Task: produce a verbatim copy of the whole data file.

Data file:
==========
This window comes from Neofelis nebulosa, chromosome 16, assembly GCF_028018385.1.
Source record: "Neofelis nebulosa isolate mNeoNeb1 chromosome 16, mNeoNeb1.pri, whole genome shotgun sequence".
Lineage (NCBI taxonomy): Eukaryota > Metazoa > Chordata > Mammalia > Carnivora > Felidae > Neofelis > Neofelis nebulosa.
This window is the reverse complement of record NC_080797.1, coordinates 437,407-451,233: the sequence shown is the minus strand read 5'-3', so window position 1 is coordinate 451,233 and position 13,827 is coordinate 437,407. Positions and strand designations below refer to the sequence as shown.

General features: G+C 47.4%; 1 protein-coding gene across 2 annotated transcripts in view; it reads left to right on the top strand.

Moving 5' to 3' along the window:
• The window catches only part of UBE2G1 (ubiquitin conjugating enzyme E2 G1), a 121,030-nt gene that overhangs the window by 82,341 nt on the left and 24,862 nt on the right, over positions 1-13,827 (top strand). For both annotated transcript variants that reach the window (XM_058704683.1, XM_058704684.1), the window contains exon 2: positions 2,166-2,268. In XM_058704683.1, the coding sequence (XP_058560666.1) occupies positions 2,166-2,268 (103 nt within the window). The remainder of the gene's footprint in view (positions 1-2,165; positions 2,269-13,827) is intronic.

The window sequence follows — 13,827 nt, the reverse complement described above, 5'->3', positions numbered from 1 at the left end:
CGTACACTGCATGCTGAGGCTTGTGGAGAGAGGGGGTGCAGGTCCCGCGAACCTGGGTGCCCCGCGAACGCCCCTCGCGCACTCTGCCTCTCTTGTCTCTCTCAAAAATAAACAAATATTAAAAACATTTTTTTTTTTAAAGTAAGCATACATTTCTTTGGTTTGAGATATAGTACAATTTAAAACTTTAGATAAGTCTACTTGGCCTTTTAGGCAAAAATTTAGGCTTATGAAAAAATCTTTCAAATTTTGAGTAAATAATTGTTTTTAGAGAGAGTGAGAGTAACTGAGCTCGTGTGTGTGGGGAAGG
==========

This window comes from Neofelis nebulosa, chromosome 16, assembly GCF_028018385.1.
Source record: "Neofelis nebulosa isolate mNeoNeb1 chromosome 16, mNeoNeb1.pri, whole genome shotgun sequence".
Lineage (NCBI taxonomy): Eukaryota > Metazoa > Chordata > Mammalia > Carnivora > Felidae > Neofelis > Neofelis nebulosa.
This window is the reverse complement of record NC_080797.1, coordinates 437,407-451,233: the sequence shown is the minus strand read 5'-3', so window position 1 is coordinate 451,233 and position 13,827 is coordinate 437,407. Positions and strand designations below refer to the sequence as shown.

General features: G+C 47.4%; 1 protein-coding gene across 2 annotated transcripts in view; it reads left to right on the top strand.

Moving 5' to 3' along the window:
• The window catches only part of UBE2G1 (ubiquitin conjugating enzyme E2 G1), a 121,030-nt gene that overhangs the window by 82,341 nt on the left and 24,862 nt on the right, over positions 1-13,827 (top strand). For both annotated transcript variants that reach the window (XM_058704683.1, XM_058704684.1), the window contains exon 2: positions 2,166-2,268. In XM_058704683.1, the coding sequence (XP_058560666.1) occupies positions 2,166-2,268 (103 nt within the window). The remainder of the gene's footprint in view (positions 1-2,165; positions 2,269-13,827) is intronic.

The window sequence follows — 13,827 nt, the reverse complement described above, 5'->3', positions numbered from 1 at the left end:
CGTACACTGCATGCTGAGGCTTGTGGAGAGAGGGGGTGCAGGTCCCGCGAACCTGGGTGCCCCGCGAACGCCCCTCGCGCACTCTGCCTCTCTTGTCTCTCTCAAAAATAAACAAATATTAAAAACATTTTTTTTTTTAAAGTAAGCATACATTTCTTTGGTTTGAGATATAGTACAATTTAAAACTTTAGATAAGTCTACTTGGCCTTTTAGGCAAAAATTTAGGCTTATGAAAAAATCTTTCAAATTTTGAGTAAATAATTGTTTTTAGAGAGAGTGAGAGTAACTGAGCTCGTGTGTGTGGGGAAGG